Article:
View Full Version : Economics of newer used vs. older used ...

19-Apr-2008, 23:15
As a complete newby, I have begun the search for lenses and have seen a vast array of prices on ebay. I am still awaiting the arrival of Jack Dykinga and Steve Simmons' books, so, I've been scouring info and looking at prices.

Deals can be had, or so it seems, on cosmetically challenged lenses. Cosmetics don't bother me as much as mechanics. What I don't know about, are the shutters. Many ads say things like "times seem good, B and T don't work, selling as is"

OK, as is, that's fine. A CLA would probably take care of many things. What I am wondering though, is the cost of a CLA on a lens/shutter (including shipping, etc ...) versus spending more to start on "newer" used. If a CLA is $50, it may make sense. If it is over $100 it may not.

What is the real world experience of you all in these situations?

Thanks so much,


Gordon Moat
19-Apr-2008, 23:29
A couple of ways to approach this. If you consider the cost of a lens to include clean and adjust, then you end up with a lens that should stay within adjusted shutter speeds for a while. This might be more certain than a slightly newer lens, of which you may not know whether it was lightly used or heavily used. Another way to approach this is to consider that newer Copal shutters are quite reliable and plentiful, so why not just get one and use it as is arrives.

Quite likely lens optics might have a bit of haze or build-up on them. There are lens cleaning compounds out there at work well, and large format lenses are somewhat easy to remove from a shutter to clean the more accessible surfaces. However, if you are not comfortable with this, then paying a knowledge person/company to do this might be a better choice.

You can probably expect nearly any used lens to need cleaning. How much, and whether professional cleaning might be better, would be a judgement call.

With shutters, if you have audio software on your computer that allows you to see waveforms, and have a small microphone, then you can test your shutters. If they are somewhat close, or at least consistent, then you will know the speeds. After that, just use as they are, and adjust your exposure to better match shutter accuracy.

A modern Prontor Professional, Copal, or Seiko should be a reliavel shutter, though they can drift after heavy use. The older Compur shutters are fairly good, though seem to go off at slower speeds, but would still be an okay purchase. Linhof or Sinar branded shutters are often still good, though older examples can still be slow at slowest settings, or not that fast at the top speeds. Either test and live with them, or plan on getting it sorted professionally.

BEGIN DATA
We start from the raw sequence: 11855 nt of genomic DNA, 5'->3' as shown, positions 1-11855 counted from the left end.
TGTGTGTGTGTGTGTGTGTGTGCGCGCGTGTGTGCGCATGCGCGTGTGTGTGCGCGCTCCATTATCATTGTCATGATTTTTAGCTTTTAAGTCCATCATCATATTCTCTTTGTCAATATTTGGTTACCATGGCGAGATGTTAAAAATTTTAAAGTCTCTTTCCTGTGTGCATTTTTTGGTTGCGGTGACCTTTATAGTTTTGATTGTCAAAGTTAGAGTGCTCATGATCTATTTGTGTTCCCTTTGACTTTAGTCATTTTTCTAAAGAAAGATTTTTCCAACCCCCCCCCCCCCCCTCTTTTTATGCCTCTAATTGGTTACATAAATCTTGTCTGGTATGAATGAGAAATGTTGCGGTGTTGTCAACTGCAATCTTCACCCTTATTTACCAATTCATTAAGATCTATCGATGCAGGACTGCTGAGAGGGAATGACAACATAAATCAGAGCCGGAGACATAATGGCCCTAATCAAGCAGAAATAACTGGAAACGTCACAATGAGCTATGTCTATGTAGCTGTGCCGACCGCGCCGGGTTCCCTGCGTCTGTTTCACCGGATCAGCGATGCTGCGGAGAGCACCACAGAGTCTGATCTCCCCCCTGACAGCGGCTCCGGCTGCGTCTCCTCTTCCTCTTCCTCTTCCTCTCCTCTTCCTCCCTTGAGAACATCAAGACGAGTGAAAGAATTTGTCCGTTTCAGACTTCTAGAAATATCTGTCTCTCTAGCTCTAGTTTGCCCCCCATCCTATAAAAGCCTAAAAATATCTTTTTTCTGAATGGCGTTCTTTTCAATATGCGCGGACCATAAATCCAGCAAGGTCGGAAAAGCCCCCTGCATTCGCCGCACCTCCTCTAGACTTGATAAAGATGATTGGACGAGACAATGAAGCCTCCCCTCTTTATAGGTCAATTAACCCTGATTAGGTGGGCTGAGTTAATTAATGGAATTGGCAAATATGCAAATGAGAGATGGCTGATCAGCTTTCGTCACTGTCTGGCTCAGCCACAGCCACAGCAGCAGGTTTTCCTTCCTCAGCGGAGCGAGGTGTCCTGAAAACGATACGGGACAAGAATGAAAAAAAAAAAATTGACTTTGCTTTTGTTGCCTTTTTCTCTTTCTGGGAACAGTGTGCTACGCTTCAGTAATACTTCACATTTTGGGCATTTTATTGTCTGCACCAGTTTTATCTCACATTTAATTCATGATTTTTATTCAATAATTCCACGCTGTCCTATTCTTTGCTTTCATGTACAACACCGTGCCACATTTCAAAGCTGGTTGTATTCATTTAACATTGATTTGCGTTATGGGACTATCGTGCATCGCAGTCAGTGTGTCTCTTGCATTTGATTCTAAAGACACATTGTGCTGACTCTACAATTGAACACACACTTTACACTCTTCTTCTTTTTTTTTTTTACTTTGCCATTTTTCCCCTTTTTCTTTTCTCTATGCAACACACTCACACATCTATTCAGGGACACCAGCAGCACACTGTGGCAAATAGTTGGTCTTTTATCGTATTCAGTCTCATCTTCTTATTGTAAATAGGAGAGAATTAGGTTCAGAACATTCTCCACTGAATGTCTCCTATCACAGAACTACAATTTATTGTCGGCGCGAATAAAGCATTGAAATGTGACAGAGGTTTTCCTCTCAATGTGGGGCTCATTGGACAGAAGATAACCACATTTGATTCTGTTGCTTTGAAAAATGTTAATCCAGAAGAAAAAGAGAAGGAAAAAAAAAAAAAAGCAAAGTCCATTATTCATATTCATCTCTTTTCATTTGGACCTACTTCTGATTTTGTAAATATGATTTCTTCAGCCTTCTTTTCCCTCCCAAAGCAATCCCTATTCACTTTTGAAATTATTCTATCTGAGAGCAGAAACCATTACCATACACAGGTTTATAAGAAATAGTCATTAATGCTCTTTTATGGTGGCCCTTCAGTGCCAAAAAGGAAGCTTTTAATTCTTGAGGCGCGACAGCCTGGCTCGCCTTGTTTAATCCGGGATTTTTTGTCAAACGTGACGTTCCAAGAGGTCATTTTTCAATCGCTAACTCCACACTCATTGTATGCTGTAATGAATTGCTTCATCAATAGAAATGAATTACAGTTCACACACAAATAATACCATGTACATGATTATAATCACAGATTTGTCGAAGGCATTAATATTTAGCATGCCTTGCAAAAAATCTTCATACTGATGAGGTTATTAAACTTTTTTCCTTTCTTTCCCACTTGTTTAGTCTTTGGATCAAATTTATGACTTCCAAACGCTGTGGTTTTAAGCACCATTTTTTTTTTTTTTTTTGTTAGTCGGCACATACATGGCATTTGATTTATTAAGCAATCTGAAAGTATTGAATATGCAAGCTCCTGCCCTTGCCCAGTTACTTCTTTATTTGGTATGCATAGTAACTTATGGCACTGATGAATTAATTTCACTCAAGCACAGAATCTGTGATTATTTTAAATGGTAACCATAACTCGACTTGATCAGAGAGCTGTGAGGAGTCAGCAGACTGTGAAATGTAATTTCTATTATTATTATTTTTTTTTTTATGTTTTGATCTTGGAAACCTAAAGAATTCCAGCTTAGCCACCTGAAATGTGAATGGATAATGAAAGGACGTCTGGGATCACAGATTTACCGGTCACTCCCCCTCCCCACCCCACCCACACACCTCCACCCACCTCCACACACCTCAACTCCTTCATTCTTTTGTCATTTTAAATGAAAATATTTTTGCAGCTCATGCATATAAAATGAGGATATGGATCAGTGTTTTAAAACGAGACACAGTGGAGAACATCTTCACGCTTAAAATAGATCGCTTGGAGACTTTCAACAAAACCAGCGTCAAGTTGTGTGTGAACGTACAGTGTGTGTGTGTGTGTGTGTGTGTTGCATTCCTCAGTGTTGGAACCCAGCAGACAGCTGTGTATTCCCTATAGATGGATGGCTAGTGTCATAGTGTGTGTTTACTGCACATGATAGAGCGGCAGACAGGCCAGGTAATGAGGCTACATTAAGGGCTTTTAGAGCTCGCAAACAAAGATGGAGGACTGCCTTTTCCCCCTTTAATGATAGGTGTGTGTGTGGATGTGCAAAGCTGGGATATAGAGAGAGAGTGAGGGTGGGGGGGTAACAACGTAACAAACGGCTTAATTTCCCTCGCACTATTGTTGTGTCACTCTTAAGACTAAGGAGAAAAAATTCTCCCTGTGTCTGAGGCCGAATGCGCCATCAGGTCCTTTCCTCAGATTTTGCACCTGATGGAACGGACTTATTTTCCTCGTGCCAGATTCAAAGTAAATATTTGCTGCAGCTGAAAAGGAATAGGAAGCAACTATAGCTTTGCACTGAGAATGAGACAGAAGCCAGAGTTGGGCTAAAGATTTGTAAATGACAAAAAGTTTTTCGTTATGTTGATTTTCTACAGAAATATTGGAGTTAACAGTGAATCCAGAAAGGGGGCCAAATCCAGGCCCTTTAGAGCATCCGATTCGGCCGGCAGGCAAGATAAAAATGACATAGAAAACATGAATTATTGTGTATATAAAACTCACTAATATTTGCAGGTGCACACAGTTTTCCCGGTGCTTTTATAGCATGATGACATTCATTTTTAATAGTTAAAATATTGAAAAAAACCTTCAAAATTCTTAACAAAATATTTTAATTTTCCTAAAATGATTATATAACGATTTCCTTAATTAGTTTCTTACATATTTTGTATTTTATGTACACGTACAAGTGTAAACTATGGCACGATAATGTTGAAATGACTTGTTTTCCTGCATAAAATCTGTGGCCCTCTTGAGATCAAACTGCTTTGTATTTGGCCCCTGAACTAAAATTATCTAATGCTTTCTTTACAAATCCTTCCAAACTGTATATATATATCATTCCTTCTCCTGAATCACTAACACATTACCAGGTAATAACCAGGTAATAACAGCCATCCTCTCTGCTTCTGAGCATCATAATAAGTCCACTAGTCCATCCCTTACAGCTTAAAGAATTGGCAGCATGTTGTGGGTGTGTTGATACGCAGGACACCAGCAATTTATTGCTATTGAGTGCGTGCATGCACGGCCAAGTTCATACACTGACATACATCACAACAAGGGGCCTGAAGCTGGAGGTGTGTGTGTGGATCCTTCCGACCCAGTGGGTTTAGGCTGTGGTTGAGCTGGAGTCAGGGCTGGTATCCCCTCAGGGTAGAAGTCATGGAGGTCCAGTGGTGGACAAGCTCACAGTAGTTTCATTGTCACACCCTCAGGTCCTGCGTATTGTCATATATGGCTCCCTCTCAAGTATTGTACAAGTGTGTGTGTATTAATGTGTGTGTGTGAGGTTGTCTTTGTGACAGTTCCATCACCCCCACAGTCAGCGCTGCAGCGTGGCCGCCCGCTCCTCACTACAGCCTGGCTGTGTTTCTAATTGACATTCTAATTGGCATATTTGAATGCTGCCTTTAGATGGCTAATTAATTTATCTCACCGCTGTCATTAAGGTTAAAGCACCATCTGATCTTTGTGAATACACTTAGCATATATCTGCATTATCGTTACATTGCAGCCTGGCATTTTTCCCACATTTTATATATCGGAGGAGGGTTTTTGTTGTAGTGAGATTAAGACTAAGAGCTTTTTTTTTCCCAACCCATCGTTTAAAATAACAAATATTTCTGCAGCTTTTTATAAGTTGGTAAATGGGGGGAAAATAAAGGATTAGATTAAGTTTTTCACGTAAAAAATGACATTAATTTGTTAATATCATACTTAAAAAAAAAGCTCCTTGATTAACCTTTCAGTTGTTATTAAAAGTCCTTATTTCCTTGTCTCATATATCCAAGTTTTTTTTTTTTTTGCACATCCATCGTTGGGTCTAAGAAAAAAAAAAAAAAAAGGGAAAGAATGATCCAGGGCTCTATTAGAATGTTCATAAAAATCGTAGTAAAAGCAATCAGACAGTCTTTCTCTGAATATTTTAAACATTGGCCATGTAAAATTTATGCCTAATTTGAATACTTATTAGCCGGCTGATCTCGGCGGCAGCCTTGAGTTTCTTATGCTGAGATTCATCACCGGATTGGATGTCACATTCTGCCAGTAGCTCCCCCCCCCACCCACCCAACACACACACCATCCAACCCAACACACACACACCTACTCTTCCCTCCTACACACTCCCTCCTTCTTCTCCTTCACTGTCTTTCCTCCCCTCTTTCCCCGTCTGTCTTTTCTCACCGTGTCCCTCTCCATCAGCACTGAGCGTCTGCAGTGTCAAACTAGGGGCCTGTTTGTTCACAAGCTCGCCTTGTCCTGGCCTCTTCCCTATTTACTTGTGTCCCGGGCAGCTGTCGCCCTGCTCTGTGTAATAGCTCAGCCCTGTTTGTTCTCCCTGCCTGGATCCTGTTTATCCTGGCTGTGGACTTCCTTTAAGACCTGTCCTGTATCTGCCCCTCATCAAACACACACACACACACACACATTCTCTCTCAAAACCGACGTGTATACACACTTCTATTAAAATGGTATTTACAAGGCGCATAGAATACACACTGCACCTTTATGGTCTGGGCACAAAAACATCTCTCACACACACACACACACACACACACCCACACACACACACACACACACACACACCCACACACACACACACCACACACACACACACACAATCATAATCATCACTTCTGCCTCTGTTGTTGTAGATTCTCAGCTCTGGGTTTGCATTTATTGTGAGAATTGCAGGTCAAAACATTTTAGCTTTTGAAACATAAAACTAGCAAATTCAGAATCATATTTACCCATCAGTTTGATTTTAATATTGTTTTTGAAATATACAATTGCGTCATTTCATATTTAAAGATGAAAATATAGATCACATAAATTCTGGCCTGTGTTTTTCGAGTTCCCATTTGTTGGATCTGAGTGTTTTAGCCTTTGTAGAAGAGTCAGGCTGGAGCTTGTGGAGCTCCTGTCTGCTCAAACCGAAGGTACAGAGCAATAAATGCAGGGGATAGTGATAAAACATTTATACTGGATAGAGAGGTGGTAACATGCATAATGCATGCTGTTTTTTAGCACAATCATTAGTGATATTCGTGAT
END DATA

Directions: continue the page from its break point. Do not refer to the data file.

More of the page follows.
Vintage lenses are another realm entirely, and a bit of luck to find something not needing service. The best I have found so far have been Compur and Prontor, though even with those a cleaning can help a great deal, and it seems the fastest speeds are not quite as fast as the settings.


Gordon Moat Photography (http://www.gordonmoat.com)

19-Apr-2008, 23:44

When Carol Miller at flutotscamerarepair.com is back at work (and that will apparently be soon) her usual fees are $50 for a CLA and she is damned good. I've had her work on modern and very vintage lenses with great results all around. As long as the shutter at least fires, it isn't frozen and can be set right. Same with diaphragm blades. Be sure they open and close easily with no broken or bent blades..

I would worry more about the glass than the shutter. Slight cleaning marks or even a small scratch are not likely to cause serious problems. Heavy cleaning marks, fungus, separation other than at the edges, and internal haze are things that can cost you big bucks to have repaired.

Starting with older lenses and moving up when affordable is a great way to start.


20-Apr-2008, 00:03
My rule is unless it's brand new with a warranty assume it needs at least a CLA.

OTOH Ebay prices are often nuts. For common stuff I'm happier with one of the good dealers. Rare stuff or the odd deal that slips by are the only time Ebay makes sense to me.

Hany Aziz
20-Apr-2008, 06:13
My rule is unless it's brand new with a warranty assume it needs at least a CLA.

OTOH Ebay prices are often nuts. For common stuff I'm happier with one of the good dealers. Rare stuff or the odd deal that slips by are the only time Ebay makes sense to me.

Agree. Jim at Midwest photo particularly recommended. The lenses I have gotten from him have always been pristine and the prices are often less than on Ebay.



Ron Marshall
20-Apr-2008, 09:32